Life in a Wildlife Wagon
Travelling around in his "Wildlife Wagon" Steve Wright can spot a Wallaby at 100 metres and identify bird song instantaneously. There’s not much he doesn’t know about wildlife on the Isle of Man.
Have you ever stopped to listen to a field mouse squeak? Have you ever run across a field to enjoy the bird song of a Goldcrest? No? Steve has.
“It’s all about listening and seeing. Many of us go about our daily lives without experiencing the things which are happening around us. I once watched a group of basking sharks off the south coast of the Island and most of the people around me were oblivious to the drama going on right under their nose.”
As any photographer will testify, you can never be sure what you will see when you set off on a wildlife adventure but if you take someone with you who knows the terrain, your chances of an exciting sighting are increased. And Steve Wright certainly knows the Isle of Man. An office worker by day and a wildlife enthusiast at the weekends, he has been organising guided tours for 5 years.
A baby wallaby
“One of my favourite places to take people is the Ballaugh Curraghs. I have seen as many as 3 wild wallabies at any one time in that area. It’s wonderful to see them pounding through the undergrowth. You could almost be in the Australian Outback…well maybe not.”
“I look for brown shadows. It gets easier the more you look but the animals are well hidden by the trees so you have to know where to look and what to look for. That is unless a wallaby decides to find you.
“I took some people up to the Curraghs last year and one member of our group was straggling behind. He heard the thud, thud, thud of an approaching Wallaby and was quite shocked to see a one charging straight at him. The man stood there and called, "Hello!" stopping the Manx Marsupial in its tracks. The conversation ended shortly afterwards when the Wallaby hopped back into the undergrowth.
“At dusk one evening last year I came across three wild wallabies feeding. I quietly positioned myself in the scrub and watched them for a few minutes before they were spooked by something and bounded off.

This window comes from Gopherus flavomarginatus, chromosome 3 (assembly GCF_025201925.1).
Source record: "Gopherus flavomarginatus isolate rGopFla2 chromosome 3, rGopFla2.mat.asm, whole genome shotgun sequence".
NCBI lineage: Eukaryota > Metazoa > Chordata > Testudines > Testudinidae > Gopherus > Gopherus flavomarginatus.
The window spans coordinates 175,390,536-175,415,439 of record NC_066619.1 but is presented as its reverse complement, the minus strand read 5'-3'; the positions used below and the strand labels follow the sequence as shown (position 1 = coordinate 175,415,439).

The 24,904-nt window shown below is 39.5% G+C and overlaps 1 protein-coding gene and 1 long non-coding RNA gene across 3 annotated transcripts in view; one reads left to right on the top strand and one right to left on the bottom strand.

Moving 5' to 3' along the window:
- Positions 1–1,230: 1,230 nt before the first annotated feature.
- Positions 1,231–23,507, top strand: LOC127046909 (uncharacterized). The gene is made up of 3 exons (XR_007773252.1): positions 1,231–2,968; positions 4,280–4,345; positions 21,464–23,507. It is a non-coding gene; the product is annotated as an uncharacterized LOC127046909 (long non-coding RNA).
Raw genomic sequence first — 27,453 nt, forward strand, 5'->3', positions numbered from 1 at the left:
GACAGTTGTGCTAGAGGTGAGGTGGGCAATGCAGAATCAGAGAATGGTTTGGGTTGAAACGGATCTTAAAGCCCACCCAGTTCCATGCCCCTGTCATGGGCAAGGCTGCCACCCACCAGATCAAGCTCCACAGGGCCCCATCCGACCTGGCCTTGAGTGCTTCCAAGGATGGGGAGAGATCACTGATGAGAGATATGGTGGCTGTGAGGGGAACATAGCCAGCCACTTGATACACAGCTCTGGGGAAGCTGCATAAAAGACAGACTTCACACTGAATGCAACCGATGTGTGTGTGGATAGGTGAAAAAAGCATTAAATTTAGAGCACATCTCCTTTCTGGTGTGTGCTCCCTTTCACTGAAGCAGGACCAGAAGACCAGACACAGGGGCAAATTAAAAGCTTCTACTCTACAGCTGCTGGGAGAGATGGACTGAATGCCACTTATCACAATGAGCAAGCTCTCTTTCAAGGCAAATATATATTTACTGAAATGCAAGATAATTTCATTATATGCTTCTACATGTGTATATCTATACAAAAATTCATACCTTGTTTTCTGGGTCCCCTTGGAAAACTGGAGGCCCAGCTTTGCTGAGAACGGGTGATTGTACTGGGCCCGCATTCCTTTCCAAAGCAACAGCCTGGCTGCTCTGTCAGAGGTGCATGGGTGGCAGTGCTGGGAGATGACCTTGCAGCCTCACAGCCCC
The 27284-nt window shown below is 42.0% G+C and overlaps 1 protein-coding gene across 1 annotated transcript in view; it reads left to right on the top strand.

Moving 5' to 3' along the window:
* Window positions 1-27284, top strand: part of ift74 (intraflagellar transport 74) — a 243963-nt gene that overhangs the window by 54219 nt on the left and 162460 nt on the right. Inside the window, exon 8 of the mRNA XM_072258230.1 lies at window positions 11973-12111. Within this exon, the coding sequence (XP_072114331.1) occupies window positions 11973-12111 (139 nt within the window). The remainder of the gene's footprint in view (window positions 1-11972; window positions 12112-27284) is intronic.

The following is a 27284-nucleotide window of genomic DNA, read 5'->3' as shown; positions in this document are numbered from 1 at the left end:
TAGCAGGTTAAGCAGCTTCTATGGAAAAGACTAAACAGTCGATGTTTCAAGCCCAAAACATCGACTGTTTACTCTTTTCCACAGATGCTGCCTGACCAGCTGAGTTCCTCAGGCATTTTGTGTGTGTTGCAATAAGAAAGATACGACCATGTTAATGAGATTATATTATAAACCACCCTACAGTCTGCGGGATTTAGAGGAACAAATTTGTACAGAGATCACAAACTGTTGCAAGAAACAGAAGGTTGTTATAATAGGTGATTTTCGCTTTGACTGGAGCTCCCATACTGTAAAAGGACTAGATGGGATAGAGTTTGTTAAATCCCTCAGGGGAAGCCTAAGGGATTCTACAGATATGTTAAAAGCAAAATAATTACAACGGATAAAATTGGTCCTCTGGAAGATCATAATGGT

The Ballaugh Curraghs
“One of them bounced over in my direction and stopped five metres away. It looked at me with an expression of, 'Well, are you going to feed me, or eat me?’. I did neither and just crept slowly backwards and disappeared behind the corner leaving her in peace.
“In the west Peel is a good place to park up and have lunch. Once when I was sitting at Fenella Bay with my fish and chips I looked up and saw a Basking Shark on the horizon. After a quick walk to a better viewpoint I could see there were five individual sharks. During the summer the Isle of Man is one of the best places in the world to see Basking Sharks.
“I also love the Island regulars like the seals. They are really entertaining: groaning, calling out and generally lazing around like fluffy boulders. Nothing chills out like a seal!
A Common Lizard
“One of my finest moments was seeing a Kingfisher hunting and diving for fish for about thirty minutes. The contrast in colours was stunning. When facing me the Kingfisher displayed a beautiful golden orange chest, but whilst in flight there was a dazzling electric blue stripe on its back.
"Another great wildlife moment on the Isle of Man was watching Rissos Dolphins leaping from the water close to shore at Langness. They were playing and foraging for an hour and I was the only person there to enjoy them.
"I am at my happiest relaxing with good friends and enjoying a pint of real ale. If I could do this whilst watching dolphins.... that would be ideal!"
last updated: 23/04/2009 at 10:39
Have Your Say
Share your Manx wildlife experiences here